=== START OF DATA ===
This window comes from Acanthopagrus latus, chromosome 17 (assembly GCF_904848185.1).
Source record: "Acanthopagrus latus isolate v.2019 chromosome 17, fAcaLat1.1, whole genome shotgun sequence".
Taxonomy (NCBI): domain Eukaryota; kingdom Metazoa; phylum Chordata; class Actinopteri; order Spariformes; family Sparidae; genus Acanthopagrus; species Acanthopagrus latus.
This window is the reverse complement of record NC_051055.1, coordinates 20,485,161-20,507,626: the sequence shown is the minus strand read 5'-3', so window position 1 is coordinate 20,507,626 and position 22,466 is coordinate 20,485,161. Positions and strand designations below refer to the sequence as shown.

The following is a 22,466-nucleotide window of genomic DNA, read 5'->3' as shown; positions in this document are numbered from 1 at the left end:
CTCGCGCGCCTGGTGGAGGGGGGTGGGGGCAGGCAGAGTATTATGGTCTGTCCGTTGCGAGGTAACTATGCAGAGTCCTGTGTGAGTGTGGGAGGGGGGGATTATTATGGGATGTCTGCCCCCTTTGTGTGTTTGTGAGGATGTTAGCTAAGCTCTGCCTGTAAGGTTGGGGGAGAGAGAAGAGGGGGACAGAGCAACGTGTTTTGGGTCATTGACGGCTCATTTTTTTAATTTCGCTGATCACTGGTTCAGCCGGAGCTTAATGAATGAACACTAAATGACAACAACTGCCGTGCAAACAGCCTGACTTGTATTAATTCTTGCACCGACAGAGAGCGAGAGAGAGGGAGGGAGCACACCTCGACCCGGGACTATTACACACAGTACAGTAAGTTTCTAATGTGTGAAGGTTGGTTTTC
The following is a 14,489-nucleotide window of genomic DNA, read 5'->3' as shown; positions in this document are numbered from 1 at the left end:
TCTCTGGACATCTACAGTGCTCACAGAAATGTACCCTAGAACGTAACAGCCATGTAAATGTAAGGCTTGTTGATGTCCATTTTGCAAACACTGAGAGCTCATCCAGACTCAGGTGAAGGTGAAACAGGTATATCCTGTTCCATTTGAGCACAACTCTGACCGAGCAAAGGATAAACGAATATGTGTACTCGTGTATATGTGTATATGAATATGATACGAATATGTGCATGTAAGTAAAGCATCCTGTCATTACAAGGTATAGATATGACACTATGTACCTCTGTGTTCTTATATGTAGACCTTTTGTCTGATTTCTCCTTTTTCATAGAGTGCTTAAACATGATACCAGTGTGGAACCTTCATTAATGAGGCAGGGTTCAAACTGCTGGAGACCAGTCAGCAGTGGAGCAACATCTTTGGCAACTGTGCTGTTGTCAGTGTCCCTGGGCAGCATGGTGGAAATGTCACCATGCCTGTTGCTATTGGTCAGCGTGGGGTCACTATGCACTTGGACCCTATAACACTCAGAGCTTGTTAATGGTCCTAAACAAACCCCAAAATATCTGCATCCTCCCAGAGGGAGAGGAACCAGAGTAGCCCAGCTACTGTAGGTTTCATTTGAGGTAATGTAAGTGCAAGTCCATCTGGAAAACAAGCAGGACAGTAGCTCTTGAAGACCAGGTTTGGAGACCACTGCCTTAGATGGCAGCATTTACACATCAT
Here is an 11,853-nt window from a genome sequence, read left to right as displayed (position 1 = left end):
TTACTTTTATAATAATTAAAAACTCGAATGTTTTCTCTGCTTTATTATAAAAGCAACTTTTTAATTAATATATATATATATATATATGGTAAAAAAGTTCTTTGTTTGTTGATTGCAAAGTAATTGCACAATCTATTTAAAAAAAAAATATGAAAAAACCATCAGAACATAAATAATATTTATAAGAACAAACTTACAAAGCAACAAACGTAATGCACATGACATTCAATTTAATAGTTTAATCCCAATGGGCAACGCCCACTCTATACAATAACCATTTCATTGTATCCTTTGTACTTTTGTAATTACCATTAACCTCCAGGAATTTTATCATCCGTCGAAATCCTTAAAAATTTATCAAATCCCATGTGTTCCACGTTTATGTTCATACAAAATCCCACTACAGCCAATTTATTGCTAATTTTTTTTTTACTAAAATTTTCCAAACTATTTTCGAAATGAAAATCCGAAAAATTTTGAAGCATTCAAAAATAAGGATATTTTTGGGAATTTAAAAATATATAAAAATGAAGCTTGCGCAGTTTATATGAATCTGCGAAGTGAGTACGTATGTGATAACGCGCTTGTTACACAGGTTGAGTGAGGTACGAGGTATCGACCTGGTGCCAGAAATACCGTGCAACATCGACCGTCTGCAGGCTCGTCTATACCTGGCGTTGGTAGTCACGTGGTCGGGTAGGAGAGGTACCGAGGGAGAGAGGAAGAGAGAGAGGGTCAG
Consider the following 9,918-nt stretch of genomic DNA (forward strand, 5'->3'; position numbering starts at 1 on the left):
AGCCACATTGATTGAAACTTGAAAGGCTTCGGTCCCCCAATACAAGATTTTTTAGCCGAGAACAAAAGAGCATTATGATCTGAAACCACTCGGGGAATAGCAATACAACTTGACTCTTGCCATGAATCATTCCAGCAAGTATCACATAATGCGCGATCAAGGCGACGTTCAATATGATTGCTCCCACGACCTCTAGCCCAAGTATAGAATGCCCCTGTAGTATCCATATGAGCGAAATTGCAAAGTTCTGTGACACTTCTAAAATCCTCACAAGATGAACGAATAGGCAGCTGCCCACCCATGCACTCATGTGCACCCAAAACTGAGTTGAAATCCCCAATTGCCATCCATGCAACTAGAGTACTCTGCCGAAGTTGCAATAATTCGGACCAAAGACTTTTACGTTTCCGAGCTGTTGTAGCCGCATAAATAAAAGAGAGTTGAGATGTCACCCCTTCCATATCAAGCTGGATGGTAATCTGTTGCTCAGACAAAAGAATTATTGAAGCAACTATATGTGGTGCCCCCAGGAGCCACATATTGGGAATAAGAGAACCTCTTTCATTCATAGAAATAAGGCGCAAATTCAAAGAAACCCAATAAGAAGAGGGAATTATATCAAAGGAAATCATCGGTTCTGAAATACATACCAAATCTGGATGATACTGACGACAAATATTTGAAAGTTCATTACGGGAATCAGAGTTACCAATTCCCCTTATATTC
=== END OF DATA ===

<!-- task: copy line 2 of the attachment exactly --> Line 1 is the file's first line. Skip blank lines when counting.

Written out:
Source record: "Acanthopagrus latus isolate v.2019 chromosome 17, fAcaLat1.1, whole genome shotgun sequence".